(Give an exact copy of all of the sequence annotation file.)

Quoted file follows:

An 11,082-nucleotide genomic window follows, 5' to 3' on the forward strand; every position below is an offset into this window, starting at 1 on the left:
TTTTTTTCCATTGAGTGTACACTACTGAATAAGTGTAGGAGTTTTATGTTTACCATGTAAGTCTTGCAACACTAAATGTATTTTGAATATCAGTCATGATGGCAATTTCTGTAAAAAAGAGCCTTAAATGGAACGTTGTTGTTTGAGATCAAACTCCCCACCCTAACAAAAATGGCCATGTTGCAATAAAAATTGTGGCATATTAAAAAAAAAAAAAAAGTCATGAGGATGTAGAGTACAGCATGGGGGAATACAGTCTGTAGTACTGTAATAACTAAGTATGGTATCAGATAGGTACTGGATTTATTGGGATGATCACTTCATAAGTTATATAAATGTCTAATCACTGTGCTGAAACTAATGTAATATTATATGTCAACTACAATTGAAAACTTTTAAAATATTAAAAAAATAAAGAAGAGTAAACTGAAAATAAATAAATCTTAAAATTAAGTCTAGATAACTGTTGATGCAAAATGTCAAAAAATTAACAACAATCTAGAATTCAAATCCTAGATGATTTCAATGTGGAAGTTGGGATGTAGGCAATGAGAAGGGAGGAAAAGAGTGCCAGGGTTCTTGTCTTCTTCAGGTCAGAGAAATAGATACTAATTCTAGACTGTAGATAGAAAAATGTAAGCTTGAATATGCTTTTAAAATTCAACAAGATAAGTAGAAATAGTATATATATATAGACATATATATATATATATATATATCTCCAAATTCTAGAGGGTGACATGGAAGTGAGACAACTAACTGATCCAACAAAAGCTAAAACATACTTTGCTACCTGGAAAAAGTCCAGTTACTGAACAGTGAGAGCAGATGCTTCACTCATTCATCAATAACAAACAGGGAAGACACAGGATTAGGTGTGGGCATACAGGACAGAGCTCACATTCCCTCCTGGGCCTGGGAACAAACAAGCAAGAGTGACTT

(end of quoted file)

An 11,082-nucleotide genomic window follows, 5' to 3' on the forward strand; every position below is an offset into this window, starting at 1 on the left:
TTTTTTTCCATTGAGTGTACACTACTGAATAAGTGTAGGAGTTTTATGTTTACCATGTAAGTCTTGCAACACTAAATGTATTTTGAATATCAGTCATGATGGCAATTTCTGTAAAAAAGAGCCTTAAATGGAACGTTGTTGTTTGAGATCAAACTCCCCACCCTAACAAAAATGGCCATGTTGCAATAAAAATTGTGGCATATTAAAAAAAAAAAAAAAGTCATGAGGATGTAGAGTACAGCATGGGGGAATACAGTCTGTAGTACTGTAATAACTAAGTATGGTATCAGATAGGTACTGGATTTATTGGGATGATCACTTCATAAGTTATATAAATGTCTAATCACTGTGCTGAAACTAATGTAATATTATATGTCAACTACAATTGAAAACTTTTAAAATATTAAAAAAATAAAGAAGAGTAAACTGAAAATAAATAAATCTTAAAATTAAGTCTAGATAACTGTTGATGCAAAATGTCAAAAAATTAACAACAATCTAGAATTCAAATCCTAGATGATTTCAATGTGGAAGTTGGGATGTAGGCAATGAGAAGGGAGGAAAAGAGTGCCAGGGTTCTTGTCTTCTTCAGGTCAGAGAAATAGATACTAATTCTAGACTGTAGATAGAAAAATGTAAGCTTGAATATGCTTTTAAAATTCAACAAGATAAGTAGAAATAGTATATATATATAGACATATATATATATATATATATATCTCCAAATTCTAGAGGGTGACATGGAAGTGAGACAACTAACTGATCCAACAAAAGCTAAAACATACTTTGCTACCTGGAAAAAGTCCAGTTACTGAACAGTGAGAGCAGATGCTTCACTCATTCATCAATAACAAACAGGGAAGACACAGGATTAGGTGTGGGCATACAGGACAGAGCTCACATTCCCTCCTGGGCCTGGGAACAAACAAGCAAGAGTGACTT